Amid escalating clashes between protesters and police, discussing race—from the inequity embedded in American institutions to the United States’ long, painful history of anti-black violence—is an essential step in sparking meaningful societal change. To support those struggling to begin these difficult conversations, the Smithsonian’s National Museum of African American History and Culture recently launched a “Talking About Race” portal featuring “tools and guidance” for educators, parents, caregivers and other people committed to equity. “Talking About Race” joins a vast trove of resources from the Smithsonian Institution dedicated to understanding what Bunch describes as America’s “tortured racial past.” From Smithsonian magazine articles on slavery’s Trail of Tears and the disturbing resilience of scientific racism to the National Museum of American History’s collection of Black History Month resources for educators and a Sidedoor podcast on the Tulsa Race Massacre, these 158 resources are designed to foster an equal society, encourage commitment to unbiased choices and promote antiracism in all aspects of life. Listings are bolded and organized by category.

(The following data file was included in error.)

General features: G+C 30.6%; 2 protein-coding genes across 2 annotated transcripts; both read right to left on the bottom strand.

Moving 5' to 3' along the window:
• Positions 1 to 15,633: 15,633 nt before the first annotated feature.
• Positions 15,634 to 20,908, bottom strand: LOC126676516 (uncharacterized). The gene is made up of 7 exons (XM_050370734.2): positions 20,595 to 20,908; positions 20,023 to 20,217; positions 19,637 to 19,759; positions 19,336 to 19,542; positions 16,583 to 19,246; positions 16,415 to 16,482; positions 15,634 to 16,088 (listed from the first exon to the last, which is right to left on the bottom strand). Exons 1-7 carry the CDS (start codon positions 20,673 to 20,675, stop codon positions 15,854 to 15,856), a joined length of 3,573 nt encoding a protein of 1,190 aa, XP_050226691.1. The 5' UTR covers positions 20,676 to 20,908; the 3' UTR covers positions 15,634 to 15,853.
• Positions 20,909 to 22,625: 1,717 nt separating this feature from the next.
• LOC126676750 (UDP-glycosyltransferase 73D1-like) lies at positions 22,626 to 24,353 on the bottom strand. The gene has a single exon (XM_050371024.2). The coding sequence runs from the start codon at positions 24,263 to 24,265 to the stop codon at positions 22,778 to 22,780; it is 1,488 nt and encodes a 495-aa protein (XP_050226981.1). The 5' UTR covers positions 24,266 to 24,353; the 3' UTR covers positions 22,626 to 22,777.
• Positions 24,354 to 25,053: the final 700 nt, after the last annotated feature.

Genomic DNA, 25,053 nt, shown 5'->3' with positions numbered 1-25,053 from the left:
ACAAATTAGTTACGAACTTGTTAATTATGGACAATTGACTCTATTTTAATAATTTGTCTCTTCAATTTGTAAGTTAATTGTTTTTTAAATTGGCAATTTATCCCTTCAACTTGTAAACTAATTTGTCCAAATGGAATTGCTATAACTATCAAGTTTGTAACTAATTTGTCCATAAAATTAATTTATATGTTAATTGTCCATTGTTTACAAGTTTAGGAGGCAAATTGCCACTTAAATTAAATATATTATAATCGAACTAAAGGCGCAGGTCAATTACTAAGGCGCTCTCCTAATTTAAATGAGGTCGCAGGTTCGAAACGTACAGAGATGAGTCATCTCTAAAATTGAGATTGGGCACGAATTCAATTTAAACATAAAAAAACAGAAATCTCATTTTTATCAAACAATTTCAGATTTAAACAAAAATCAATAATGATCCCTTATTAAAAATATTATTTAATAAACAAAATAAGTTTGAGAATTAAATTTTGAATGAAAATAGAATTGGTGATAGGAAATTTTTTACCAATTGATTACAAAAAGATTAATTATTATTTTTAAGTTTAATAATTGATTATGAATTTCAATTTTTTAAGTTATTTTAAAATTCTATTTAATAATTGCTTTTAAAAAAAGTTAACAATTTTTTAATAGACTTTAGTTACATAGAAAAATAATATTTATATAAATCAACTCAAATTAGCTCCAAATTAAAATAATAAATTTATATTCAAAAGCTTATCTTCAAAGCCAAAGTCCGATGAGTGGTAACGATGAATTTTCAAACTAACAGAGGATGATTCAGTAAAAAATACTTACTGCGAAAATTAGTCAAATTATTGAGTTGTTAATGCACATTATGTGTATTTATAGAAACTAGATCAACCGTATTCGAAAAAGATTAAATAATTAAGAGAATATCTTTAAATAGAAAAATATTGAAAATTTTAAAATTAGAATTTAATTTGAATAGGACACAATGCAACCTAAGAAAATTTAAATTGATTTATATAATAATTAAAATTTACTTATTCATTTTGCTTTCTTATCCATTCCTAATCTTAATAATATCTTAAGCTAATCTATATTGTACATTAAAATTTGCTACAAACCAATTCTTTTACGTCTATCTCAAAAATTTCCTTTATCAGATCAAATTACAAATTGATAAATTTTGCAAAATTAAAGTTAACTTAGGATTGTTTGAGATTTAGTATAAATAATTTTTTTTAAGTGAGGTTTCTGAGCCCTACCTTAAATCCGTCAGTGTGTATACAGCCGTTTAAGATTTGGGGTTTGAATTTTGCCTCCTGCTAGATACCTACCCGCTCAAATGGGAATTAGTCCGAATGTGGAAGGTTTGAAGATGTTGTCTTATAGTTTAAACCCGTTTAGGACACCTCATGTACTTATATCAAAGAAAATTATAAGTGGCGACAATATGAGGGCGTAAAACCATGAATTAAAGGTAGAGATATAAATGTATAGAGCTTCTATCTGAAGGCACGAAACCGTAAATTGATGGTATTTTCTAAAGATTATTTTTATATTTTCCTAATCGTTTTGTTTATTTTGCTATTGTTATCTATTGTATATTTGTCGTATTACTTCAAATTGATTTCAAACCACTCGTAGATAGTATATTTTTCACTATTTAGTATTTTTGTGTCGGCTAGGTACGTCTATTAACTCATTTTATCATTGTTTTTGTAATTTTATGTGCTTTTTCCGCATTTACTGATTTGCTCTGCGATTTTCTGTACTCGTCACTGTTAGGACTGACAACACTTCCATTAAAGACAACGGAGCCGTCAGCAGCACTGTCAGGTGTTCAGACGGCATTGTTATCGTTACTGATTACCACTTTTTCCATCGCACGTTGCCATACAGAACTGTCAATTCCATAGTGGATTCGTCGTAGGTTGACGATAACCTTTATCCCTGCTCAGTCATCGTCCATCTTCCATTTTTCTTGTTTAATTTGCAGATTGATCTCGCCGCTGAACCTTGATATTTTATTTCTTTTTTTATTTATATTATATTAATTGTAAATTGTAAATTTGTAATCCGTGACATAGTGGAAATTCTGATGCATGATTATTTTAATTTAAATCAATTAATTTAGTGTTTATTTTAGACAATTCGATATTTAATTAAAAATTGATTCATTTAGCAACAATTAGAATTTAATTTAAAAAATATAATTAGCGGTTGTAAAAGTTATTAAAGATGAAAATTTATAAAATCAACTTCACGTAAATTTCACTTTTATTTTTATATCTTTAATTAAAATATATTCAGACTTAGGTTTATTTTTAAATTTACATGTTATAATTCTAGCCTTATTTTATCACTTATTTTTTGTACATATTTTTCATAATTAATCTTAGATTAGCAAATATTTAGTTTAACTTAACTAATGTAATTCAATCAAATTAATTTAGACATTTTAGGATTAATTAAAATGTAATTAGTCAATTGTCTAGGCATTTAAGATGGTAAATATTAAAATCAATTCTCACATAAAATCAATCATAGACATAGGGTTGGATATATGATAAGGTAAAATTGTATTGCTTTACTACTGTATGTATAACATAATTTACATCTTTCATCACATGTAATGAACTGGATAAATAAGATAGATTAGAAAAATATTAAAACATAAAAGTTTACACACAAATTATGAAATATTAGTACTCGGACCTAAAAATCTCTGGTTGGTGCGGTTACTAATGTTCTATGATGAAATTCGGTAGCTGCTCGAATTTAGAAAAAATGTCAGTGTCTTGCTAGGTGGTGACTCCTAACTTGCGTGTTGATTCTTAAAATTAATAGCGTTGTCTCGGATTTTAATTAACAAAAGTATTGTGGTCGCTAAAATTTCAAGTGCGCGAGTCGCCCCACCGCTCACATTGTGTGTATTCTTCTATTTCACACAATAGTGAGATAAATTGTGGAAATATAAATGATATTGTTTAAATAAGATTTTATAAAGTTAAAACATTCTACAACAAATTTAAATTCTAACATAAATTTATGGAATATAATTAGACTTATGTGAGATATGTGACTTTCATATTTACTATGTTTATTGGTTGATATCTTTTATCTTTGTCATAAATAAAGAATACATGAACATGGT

TAGS: [Collective Action] [2020’s] [Systemic Racism] [Anti-Racism] [Policing] [Teachers] [History] [Intersectionality] [Slavery] [Racial Terrorism] [Black Lives Matter] [Civil War] [Politics] [Social Justice] [Racial Covenants] [Housing] [Employment] [Economics] [Silencing POC] [Health Disparities] [Prison System] [Implicit Bias] [Indigenous] [Police Shootings] [Latino/a] [White Supremacy] [White Culture]

In Artist Adrian Brandon’s Incomplete Portraits, A Year of Life Equals One Minute of Color